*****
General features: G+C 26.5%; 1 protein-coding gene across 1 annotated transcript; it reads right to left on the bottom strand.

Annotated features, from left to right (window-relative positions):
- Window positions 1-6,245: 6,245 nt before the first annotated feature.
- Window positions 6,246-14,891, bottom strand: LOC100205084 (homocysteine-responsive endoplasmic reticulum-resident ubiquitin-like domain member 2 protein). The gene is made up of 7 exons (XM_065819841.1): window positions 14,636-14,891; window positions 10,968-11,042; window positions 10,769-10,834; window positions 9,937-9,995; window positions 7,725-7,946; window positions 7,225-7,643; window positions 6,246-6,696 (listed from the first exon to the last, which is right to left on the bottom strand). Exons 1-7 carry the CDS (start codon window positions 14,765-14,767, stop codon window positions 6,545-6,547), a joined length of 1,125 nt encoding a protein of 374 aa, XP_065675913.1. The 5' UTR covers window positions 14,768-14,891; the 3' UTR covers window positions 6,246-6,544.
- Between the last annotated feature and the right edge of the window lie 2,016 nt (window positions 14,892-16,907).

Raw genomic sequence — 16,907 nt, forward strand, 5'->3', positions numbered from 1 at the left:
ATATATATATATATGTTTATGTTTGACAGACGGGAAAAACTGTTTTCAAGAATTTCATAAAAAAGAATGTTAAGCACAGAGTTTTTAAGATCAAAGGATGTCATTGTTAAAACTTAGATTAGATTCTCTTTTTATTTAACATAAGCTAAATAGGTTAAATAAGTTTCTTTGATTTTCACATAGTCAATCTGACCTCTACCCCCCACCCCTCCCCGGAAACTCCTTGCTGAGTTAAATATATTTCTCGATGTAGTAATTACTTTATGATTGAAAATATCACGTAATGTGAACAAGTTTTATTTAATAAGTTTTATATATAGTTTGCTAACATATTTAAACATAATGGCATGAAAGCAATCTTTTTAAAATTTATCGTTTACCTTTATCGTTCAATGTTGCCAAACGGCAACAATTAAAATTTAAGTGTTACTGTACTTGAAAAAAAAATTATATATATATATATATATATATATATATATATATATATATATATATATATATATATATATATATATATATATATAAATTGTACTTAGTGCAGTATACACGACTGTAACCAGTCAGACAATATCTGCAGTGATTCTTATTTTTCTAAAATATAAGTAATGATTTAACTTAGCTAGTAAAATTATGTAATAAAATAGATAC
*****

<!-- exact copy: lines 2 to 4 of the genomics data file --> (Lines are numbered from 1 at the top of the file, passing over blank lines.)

Annotated features, from left to right (window-relative positions):
- Window positions 1-6,245: 6,245 nt before the first annotated feature.
- Window positions 6,246-14,891, bottom strand: LOC100205084 (homocysteine-responsive endoplasmic reticulum-resident ubiquitin-like domain member 2 protein). The gene is made up of 7 exons (XM_065819841.1): window positions 14,636-14,891; window positions 10,968-11,042; window positions 10,769-10,834; window positions 9,937-9,995; window positions 7,725-7,946; window positions 7,225-7,643; window positions 6,246-6,696 (listed from the first exon to the last, which is right to left on the bottom strand). Exons 1-7 carry the CDS (start codon window positions 14,765-14,767, stop codon window positions 6,545-6,547), a joined length of 1,125 nt encoding a protein of 374 aa, XP_065675913.1. The 5' UTR covers window positions 14,768-14,891; the 3' UTR covers window positions 6,246-6,544.